Due to all of this hard work, Woodlands now has a total of 42 Eastern Barred Bandicoots calling it home. According to Travis, “The great news is that we have trapped 27 individuals since the first release period and their health is looking good. We’ve seen positive weight gain and retention and no major injuries except for the males who are fighting each other for breeding mates - this is a positive and natural injury! We are also finding evidence of the animals moving throughout the park setting up home, with the most positive sign being they have been very busy breeding! Nearly all females are carrying pouch young so in the next few months we hope to catch our first new animals bred here on site.”

Volunteers on the site have been delighted to see their efforts paying off.  Even though we can’t see the bandicoots during the day because they are nocturnal, there is plenty of evidence on the ground. Fresh digs can be seen where they have been busily looking for insects to eat. Over 400 volunteer days have been put into the project in the past year. Travis comments that the volunteers have done an outstanding job so far: “We would like to thank them immensely for their incredible enthusiasm, dedication and hard work.  Without their help, we would still be a long way off having bandicoots roaming free in the park – it’s a great result so far to have reached the breeding stage. With only around 400 bandicoots left in existence, things are really looking up as we hope to double the current population.”

We still need your support as ongoing fence upgrades are vital and many other aspects of this program continually present challenges.  But together we can make a difference and this animal will continue to re-establish itself back into the wild.

Our sincere thanks to you for supporting and donating to our Eastern Barred Bandicoot project so far. Your contribution ensures these important conservation efforts continue and that the Eastern Barred Bandicoot will have a Wild Future!

Fresh digs - I can see where u have been eating!
Fresh digs - I can see where u have been eating!
I want out after having my health check!
I want out after having my health check!
Planting important habitat at Woodlands
Planting important habitat at Woodlands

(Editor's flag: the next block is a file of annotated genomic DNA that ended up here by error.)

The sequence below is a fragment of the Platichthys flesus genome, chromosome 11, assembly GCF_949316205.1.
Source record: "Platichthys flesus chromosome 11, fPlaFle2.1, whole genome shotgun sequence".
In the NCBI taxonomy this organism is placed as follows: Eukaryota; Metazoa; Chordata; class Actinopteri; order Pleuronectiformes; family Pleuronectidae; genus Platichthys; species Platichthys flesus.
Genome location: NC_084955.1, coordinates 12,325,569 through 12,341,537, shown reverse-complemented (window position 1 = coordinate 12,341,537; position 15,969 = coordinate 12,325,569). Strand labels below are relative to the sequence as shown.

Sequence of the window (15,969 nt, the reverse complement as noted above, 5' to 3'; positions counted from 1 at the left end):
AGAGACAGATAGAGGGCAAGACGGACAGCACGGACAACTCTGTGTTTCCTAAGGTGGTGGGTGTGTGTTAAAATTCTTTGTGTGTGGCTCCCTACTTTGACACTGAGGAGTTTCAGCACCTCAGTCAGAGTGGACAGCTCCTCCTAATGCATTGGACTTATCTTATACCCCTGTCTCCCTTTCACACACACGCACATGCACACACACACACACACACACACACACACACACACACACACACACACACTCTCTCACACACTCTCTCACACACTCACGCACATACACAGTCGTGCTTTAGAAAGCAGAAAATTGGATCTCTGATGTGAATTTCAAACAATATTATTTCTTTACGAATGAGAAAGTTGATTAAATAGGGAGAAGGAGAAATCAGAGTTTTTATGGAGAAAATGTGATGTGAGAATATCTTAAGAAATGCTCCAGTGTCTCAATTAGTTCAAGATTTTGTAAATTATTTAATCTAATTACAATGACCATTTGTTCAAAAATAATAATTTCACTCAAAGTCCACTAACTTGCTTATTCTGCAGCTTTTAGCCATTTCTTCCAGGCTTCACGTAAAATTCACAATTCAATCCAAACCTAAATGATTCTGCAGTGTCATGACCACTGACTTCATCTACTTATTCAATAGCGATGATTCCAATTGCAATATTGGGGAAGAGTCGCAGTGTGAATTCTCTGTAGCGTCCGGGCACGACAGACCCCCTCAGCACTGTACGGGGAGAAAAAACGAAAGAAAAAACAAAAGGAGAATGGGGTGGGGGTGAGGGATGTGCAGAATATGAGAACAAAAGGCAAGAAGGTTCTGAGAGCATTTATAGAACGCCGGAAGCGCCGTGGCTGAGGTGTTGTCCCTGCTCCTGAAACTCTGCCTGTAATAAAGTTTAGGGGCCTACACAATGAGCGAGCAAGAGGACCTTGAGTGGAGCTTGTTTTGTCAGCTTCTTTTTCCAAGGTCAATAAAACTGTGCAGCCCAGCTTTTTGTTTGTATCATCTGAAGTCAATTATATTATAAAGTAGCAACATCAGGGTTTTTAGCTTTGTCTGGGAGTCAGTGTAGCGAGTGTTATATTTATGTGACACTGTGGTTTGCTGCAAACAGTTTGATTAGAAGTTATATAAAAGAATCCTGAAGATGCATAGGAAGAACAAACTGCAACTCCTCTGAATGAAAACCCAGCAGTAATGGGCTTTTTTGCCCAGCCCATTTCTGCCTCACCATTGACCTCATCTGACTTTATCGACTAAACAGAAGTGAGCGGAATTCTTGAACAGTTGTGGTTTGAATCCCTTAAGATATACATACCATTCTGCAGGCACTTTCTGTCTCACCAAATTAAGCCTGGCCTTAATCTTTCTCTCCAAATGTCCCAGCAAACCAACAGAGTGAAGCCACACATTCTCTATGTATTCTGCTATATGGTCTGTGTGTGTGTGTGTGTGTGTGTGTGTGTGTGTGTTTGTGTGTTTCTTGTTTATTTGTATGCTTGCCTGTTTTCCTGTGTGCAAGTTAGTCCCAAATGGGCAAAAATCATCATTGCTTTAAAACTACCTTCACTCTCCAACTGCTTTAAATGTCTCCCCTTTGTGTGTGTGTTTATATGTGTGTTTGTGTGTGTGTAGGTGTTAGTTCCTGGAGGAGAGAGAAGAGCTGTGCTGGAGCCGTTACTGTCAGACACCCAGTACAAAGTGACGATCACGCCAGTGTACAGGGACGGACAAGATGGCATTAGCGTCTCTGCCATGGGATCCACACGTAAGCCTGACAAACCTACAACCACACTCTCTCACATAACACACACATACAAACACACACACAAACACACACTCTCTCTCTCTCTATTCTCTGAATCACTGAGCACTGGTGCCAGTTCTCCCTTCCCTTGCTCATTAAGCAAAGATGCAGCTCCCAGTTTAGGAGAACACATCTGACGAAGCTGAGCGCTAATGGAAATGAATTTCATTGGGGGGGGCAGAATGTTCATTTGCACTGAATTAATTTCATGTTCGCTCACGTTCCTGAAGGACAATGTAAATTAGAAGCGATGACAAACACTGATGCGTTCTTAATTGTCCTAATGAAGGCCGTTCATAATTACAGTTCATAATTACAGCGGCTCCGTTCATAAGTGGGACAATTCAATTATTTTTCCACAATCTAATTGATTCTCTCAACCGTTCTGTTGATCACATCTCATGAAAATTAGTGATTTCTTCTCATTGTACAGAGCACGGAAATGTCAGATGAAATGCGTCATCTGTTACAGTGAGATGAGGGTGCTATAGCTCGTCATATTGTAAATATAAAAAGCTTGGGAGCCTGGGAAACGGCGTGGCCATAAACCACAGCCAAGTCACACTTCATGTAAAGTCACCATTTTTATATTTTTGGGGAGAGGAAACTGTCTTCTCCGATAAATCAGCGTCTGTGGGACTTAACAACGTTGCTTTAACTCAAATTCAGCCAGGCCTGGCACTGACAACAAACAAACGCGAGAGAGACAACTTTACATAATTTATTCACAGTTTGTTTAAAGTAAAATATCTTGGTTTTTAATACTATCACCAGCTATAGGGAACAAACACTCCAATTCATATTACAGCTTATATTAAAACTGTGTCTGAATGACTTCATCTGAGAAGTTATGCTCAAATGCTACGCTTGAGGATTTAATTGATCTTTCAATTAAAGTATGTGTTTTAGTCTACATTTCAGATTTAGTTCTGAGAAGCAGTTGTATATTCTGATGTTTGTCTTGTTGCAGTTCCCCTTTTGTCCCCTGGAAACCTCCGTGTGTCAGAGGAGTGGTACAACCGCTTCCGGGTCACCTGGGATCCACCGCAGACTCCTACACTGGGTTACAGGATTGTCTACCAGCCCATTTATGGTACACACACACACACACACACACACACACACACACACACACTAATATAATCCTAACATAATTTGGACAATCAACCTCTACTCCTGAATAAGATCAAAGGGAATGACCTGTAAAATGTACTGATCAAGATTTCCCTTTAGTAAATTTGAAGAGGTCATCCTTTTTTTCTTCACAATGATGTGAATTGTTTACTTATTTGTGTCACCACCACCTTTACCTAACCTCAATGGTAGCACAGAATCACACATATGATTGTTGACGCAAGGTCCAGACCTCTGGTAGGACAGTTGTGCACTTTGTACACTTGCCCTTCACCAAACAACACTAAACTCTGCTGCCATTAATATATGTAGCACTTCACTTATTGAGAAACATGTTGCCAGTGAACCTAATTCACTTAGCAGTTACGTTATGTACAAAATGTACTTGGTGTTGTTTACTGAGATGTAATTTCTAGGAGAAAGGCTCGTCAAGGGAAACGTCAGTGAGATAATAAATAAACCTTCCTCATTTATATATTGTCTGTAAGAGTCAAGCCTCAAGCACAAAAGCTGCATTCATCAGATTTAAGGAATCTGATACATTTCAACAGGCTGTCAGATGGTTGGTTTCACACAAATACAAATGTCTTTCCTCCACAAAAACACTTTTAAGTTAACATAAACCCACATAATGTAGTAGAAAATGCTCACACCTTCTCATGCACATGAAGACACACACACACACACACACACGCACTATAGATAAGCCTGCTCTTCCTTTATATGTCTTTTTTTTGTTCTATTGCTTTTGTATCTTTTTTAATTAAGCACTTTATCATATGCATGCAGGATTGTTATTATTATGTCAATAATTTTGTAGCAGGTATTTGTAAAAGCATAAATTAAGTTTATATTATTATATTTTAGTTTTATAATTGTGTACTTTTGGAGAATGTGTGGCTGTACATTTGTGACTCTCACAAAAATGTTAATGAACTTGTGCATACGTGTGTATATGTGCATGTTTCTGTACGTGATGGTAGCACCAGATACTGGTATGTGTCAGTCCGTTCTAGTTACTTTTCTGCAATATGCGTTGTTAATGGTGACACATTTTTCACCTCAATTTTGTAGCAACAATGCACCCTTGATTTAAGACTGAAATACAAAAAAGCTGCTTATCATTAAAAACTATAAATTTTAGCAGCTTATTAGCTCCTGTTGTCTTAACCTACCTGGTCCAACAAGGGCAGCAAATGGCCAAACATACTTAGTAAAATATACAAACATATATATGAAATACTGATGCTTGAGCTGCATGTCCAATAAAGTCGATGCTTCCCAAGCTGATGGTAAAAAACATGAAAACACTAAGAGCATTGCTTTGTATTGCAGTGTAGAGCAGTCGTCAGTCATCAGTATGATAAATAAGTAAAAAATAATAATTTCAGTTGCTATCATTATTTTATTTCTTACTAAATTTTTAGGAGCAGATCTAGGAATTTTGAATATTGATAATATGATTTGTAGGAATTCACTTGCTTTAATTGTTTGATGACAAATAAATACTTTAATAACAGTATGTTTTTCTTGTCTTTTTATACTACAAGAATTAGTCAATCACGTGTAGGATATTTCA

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Bandicoots love to hide in long grass!
Bandicoots love to hide in long grass!

Dear Eastern Barred Bandicoot supporter,

Firstly, a huge THANK YOU to everyone that has donated to our project so far.  Your donation has helped our project’s continuing success - and today we are delighted to bring you wonderful news about our newest milestone towards saving the Eastern Barred Bandicoot (or EBB for short) from extinction!

Our Eastern Barred Bandicoot Revival Program is moving ahead in bandicoot leaps and bounds!  As part of Conservation Volunteers Australia’s Wild Futures program, the Eastern Barred Bandicoot Revival Project has achieved an incredible milestone with the recent release of 32 of these critically endangered bandicoots into the newly protected and restored habitat.

Bandicoots are considered ‘Extinct on the Wild’ in Victoria, only existing through captive breeding programs at wildlife parks, zoos and protected habitats.  However, with breeding program success increasing, there was an urgent need for a larger, predator-proof habitat that bandicoots could breed and flourish in.  This recent release into this new native habitat is a fantastic step (or should we say hop?) forward towards Eastern Barred Bandicoot recovery and demonstrates the many hours of work our teams have done to ready the site.

EBB team members and volunteers have worked tirelessly since 2010 to install, repair and maintain 7 kilometres of predator proof fence around the new 300ha habitat, affectionately known as the ‘Back Paddock’ at Woodlands Historic Park near Melbourne, Victoria.  With the fence construction completed in late 2012 and ongoing maintenance and habitat enhancement progressing well, the area was also declared free of foxes and other predators.  It was time for our long-awaited residents to enjoy their new, natural surroundings.

In July we released the first bandicoots back into the site!  Bandicoot individuals were chosen from a variety of wildlife parks throughout Victoria to ensure diverse genetics for our new population.  Prior to release into the large habitat, the bandicoots were gradually adapted to life outdoors, including honing their skills in natural foraging and aerial predator avoidance, to better prepare them for life in the Great Outdoors at Woodlands Historic Park.